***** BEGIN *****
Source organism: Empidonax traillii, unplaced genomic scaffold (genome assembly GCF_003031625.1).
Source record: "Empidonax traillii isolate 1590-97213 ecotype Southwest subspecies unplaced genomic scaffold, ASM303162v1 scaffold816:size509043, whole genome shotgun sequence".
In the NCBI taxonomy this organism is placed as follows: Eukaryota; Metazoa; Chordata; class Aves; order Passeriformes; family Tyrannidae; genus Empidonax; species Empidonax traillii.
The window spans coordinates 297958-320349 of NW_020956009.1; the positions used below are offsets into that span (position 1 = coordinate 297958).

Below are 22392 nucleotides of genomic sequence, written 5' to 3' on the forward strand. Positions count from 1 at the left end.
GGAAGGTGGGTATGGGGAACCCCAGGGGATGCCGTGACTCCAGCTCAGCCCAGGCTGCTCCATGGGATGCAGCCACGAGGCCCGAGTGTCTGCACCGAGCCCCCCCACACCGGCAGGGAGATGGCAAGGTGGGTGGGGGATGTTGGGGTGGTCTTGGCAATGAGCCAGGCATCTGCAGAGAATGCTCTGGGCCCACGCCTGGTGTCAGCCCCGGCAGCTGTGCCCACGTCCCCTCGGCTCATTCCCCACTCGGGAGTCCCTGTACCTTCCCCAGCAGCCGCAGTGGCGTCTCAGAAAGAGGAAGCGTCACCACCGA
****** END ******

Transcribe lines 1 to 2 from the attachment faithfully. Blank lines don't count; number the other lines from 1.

Source organism: Empidonax traillii, unplaced genomic scaffold (genome assembly GCF_003031625.1).
Source record: "Empidonax traillii isolate 1590-97213 ecotype Southwest subspecies unplaced genomic scaffold, ASM303162v1 scaffold816:size509043, whole genome shotgun sequence".